I have a couple of friends whom I admire greatly. Not because they are beautiful, smart, or talented, although they are most definitely all of those things and I do admire them for that. These friends are particularly amazing to me because they have survived their husbands' military deployments.
I didn't know Rae yet while her husband was deployed, but I have heard her talk about her experiences, and I've watched her worry and rejoice in the past little while when it looked like her husband would be deployed again, and then find out that he wouldn't need to go after all. For the year her husband was gone to Iraq, I did watch Julie bring her two kids to church every Sunday. And I boohooed when Joel couldn't sit with me in church? I don't know if I could make it to church on a very consistent basis if my husband were to leave for that long. I freak out every Tuesday night when I have to put the kids to bed by myself, for goodness' sake! These are strong women.
But deployment means so much more than just having to go it alone while your husband is gone. It means that your husband is off fighting a war. It adds several more layers of emotion that I couldn't even begin to understand, and that's really the crux of it. These women have no idea if their husbands will come home alive and that is something I just can't comprehend as my husband goes out of town to do pretty un-dangerous things like, oh, conduct orchestras.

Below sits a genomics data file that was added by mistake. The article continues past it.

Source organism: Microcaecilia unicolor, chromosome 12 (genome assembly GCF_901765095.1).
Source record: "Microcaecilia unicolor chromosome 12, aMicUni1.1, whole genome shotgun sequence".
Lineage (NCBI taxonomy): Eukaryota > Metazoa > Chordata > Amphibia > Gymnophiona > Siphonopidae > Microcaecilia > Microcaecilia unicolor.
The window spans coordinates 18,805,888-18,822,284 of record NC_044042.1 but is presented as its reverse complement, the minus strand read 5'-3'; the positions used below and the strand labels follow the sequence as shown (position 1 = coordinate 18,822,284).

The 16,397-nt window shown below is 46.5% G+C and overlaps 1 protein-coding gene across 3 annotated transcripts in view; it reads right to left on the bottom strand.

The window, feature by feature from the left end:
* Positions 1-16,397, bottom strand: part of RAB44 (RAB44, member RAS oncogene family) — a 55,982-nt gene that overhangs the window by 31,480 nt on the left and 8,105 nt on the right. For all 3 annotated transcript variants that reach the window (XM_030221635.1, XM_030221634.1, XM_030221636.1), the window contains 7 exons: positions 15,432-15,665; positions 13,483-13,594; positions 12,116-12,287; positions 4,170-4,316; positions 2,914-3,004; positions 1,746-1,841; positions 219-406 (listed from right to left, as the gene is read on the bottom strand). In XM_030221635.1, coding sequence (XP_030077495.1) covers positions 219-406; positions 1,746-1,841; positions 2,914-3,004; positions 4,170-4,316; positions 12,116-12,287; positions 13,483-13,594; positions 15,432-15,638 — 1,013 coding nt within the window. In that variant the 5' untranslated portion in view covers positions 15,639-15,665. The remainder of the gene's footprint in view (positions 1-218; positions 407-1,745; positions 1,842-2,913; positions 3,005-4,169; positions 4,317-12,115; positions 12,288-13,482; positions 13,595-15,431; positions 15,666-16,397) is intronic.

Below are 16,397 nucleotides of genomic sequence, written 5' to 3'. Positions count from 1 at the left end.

I have another amazing friend named Annette Lyon. A while back, she wrote an article about the wives of deployed soldiers. As she interviewed these women in her research, she ended up with much more material than the article could ever possibly hold, and the beginnings of a new book were born. That book, Band of Sisters, was just released a few weeks ago. I have already read it and I thoroughly enjoyed it (of course). It definitely opened up my eyes to these women and what they go through during a deployment.
Annette was equally as touched, and she has since decided to promote a very cool charity with her book.
You've heard of Flat Stanley, right? Chances are high that your child has read the book and done an accompanying Flat Stanley project in school. Well, this is Flat Daddies. This charity makes a life-sized photos of the deployed parent (because sometimes it's a Mommy) from the waist up that the family can have with them as a physical presence. Many families bring their Flat Daddies with them on vacation, to go trick-or-treating, to church, to the store, to soccer games--you name it. Anywhere Daddy would have gone.
Annette has a page on her website entirely devoted to the Flat Daddy program. From her page you can read about one family and their experience with their own Flat Daddy. It is truly inspiring. Because of the Flat Daddy, their baby girl went straight to her father when he came home.
There is also a lot of information there on how you can help families get a Flat Daddy of their own. You can donate a little or a lot. You can buy one for a family you know in real life, or you can contribute to the Flat Daddy of someone you have never met. Please check it out, and spread the word!
And then go read Band of Sisters.